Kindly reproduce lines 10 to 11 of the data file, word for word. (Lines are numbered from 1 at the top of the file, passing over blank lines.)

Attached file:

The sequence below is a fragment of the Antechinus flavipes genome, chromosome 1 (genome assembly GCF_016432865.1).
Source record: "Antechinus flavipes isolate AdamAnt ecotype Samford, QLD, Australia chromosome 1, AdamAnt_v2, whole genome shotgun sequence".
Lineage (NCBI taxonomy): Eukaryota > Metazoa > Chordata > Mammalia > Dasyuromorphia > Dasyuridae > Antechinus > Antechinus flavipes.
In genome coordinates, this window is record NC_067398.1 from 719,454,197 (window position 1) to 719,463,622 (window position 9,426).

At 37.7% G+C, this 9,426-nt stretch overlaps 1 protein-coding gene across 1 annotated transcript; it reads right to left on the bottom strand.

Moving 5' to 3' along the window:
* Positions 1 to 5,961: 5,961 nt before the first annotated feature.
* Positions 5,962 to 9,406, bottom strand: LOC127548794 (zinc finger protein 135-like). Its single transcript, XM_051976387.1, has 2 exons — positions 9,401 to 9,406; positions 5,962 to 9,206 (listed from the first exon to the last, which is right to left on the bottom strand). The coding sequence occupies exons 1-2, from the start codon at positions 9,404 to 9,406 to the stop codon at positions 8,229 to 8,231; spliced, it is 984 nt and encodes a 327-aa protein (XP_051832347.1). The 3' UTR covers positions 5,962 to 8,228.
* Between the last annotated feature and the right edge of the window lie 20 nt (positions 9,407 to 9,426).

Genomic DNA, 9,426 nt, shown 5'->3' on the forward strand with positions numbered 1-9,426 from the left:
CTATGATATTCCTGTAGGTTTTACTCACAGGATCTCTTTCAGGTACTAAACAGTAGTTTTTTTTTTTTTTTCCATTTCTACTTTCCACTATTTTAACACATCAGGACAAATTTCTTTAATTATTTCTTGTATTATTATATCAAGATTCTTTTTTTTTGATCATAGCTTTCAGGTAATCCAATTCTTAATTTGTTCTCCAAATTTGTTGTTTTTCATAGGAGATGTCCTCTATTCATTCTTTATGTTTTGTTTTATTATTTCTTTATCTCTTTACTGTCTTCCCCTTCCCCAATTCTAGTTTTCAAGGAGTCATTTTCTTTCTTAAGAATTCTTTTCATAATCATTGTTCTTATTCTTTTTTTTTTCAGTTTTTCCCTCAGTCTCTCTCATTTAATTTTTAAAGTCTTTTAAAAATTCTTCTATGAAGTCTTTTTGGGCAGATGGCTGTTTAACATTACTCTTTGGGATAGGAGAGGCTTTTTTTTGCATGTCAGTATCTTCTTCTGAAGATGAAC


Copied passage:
Genomic DNA, 9,426 nt, shown 5'->3' on the forward strand with positions numbered 1-9,426 from the left:
CTATGATATTCCTGTAGGTTTTACTCACAGGATCTCTTTCAGGTACTAAACAGTAGTTTTTTTTTTTTTTTCCATTTCTACTTTCCACTATTTTAACACATCAGGACAAATTTCTTTAATTATTTCTTGTATTATTATATCAAGATTCTTTTTTTTTGATCATAGCTTTCAGGTAATCCAATTCTTAATTTGTTCTCCAAATTTGTTGTTTTTCATAGGAGATGTCCTCTATTCATTCTTTATGTTTTGTTTTATTATTTCTTTATCTCTTTACTGTCTTCCCCTTCCCCAATTCTAGTTTTCAAGGAGTCATTTTCTTTCTTAAGAATTCTTTTCATAATCATTGTTCTTATTCTTTTTTTTTTCAGTTTTTCCCTCAGTCTCTCTCATTTAATTTTTAAAGTCTTTTAAAAATTCTTCTATGAAGTCTTTTTGGGCAGATGGCTGTTTAACATTACTCTTTGGGATAGGAGAGGCTTTTTTTTGCATGTCAGTATCTTCTTCTGAAGATGAAC